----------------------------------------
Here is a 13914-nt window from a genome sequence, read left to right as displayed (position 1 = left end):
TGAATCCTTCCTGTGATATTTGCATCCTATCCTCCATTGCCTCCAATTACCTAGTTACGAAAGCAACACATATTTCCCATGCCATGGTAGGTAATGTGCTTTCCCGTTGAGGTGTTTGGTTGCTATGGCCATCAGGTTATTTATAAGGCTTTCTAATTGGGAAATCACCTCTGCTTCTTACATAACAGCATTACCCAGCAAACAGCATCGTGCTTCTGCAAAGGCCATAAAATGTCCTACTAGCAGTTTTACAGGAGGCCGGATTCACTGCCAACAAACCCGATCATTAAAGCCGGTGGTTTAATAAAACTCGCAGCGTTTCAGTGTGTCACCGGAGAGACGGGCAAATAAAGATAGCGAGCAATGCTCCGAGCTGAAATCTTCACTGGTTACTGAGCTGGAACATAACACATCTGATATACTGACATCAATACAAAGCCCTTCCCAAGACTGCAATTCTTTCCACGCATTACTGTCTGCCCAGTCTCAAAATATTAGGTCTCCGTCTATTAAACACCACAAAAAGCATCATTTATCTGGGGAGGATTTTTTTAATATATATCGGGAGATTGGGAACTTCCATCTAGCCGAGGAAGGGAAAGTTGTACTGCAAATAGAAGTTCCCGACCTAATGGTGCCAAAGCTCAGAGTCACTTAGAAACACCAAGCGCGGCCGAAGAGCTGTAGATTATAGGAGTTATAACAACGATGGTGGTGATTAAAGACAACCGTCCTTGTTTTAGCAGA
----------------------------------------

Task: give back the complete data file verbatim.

Here is a 13914-nt window from a genome sequence, read left to right as displayed (position 1 = left end):
TGAATCCTTCCTGTGATATTTGCATCCTATCCTCCATTGCCTCCAATTACCTAGTTACGAAAGCAACACATATTTCCCATGCCATGGTAGGTAATGTGCTTTCCCGTTGAGGTGTTTGGTTGCTATGGCCATCAGGTTATTTATAAGGCTTTCTAATTGGGAAATCACCTCTGCTTCTTACATAACAGCATTACCCAGCAAACAGCATCGTGCTTCTGCAAAGGCCATAAAATGTCCTACTAGCAGTTTTACAGGAGGCCGGATTCACTGCCAACAAACCCGATCATTAAAGCCGGTGGTTTAATAAAACTCGCAGCGTTTCAGTGTGTCACCGGAGAGACGGGCAAATAAAGATAGCGAGCAATGCTCCGAGCTGAAATCTTCACTGGTTACTGAGCTGGAACATAACACATCTGATATACTGACATCAATACAAAGCCCTTCCCAAGACTGCAATTCTTTCCACGCATTACTGTCTGCCCAGTCTCAAAATATTAGGTCTCCGTCTATTAAACACCACAAAAAGCATCATTTATCTGGGGAGGATTTTTTTAATATATATCGGGAGATTGGGAACTTCCATCTAGCCGAGGAAGGGAAAGTTGTACTGCAAATAGAAGTTCCCGACCTAATGGTGCCAAAGCTCAGAGTCACTTAGAAACACCAAGCGCGGCCGAAGAGCTGTAGATTATAGGAGTTATAACAACGATGGTGGTGATTAAAGACAACCGTCCTTGTTTTAGCAGA